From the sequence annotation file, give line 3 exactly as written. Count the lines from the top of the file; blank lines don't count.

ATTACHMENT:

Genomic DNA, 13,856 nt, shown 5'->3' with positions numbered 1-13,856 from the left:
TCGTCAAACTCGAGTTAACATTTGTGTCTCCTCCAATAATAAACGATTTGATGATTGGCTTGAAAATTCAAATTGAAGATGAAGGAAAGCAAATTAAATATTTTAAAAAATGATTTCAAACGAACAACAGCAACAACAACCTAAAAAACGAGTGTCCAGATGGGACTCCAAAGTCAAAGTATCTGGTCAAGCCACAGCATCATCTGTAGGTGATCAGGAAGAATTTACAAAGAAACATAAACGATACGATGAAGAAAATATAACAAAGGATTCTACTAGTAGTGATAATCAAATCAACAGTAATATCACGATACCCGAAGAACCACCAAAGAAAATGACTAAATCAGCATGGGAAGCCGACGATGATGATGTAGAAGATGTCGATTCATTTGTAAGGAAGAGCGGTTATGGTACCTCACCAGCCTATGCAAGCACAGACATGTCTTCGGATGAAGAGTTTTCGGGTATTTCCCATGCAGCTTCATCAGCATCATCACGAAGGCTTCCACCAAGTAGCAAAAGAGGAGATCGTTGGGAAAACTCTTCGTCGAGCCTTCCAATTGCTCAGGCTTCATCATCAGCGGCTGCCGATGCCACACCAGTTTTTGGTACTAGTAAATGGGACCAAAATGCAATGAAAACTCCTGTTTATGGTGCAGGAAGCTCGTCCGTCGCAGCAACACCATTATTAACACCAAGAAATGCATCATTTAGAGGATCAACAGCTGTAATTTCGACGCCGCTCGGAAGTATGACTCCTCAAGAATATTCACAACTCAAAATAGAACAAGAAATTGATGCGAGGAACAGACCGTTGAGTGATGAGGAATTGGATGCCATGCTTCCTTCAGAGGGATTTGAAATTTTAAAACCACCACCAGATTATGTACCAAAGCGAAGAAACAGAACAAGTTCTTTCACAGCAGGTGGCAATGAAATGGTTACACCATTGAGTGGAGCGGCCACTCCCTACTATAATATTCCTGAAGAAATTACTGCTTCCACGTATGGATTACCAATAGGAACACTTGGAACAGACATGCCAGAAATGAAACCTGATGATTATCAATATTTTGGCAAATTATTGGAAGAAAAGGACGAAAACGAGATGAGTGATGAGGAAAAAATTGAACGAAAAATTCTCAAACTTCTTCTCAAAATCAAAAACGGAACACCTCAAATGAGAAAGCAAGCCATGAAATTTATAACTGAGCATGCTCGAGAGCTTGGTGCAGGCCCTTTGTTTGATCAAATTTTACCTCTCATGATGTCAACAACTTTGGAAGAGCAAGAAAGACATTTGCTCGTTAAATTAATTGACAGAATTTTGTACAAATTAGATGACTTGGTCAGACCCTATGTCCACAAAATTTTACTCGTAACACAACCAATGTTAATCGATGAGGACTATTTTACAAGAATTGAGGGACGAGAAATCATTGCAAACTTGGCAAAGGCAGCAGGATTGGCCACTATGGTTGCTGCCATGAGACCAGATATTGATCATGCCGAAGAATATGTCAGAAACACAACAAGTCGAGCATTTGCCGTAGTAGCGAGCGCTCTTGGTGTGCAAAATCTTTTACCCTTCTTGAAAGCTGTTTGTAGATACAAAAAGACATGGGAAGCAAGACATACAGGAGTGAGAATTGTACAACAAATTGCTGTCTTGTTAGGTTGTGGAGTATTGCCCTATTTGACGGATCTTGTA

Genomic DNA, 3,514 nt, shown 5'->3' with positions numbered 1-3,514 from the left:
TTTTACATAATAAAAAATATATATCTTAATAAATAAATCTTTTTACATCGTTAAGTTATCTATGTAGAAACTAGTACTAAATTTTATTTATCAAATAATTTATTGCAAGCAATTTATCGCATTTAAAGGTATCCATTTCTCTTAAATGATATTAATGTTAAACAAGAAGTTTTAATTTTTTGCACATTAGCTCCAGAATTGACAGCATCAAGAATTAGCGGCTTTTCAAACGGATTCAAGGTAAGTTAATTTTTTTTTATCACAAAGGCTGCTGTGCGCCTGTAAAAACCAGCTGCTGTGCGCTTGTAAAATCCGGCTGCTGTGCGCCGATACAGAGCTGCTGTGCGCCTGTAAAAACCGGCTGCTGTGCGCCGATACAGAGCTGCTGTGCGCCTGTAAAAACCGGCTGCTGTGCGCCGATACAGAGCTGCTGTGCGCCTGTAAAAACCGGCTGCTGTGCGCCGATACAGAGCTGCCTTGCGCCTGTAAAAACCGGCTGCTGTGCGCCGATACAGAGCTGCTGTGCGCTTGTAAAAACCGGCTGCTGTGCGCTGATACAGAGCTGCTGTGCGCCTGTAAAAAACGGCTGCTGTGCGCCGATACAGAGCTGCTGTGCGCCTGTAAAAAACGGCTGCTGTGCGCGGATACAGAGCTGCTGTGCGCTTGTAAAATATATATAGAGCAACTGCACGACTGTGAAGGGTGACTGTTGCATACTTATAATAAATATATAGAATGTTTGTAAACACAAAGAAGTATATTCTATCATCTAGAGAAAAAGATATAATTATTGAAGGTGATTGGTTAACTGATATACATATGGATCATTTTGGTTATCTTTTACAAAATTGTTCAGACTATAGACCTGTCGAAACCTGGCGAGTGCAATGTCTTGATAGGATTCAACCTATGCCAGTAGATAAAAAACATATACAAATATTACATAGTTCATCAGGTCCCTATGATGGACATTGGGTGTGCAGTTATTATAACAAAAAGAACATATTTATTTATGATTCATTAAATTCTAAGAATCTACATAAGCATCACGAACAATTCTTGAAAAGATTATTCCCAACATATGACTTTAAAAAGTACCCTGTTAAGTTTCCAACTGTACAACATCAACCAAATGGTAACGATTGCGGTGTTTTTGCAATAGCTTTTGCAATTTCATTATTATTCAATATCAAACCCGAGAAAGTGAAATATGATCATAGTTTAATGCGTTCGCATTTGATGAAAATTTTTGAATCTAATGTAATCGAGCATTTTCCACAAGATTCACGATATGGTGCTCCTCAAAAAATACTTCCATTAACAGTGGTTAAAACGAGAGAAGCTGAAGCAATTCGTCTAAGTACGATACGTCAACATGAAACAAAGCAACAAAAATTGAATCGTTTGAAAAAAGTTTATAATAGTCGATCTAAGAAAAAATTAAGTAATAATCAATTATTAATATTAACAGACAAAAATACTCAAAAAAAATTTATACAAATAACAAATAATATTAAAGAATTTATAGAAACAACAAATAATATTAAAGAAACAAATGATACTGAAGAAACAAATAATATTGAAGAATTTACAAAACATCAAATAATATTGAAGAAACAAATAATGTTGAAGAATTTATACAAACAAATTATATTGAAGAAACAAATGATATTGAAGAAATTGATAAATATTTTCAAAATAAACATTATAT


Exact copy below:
Genomic DNA, 3,514 nt, shown 5'->3' with positions numbered 1-3,514 from the left: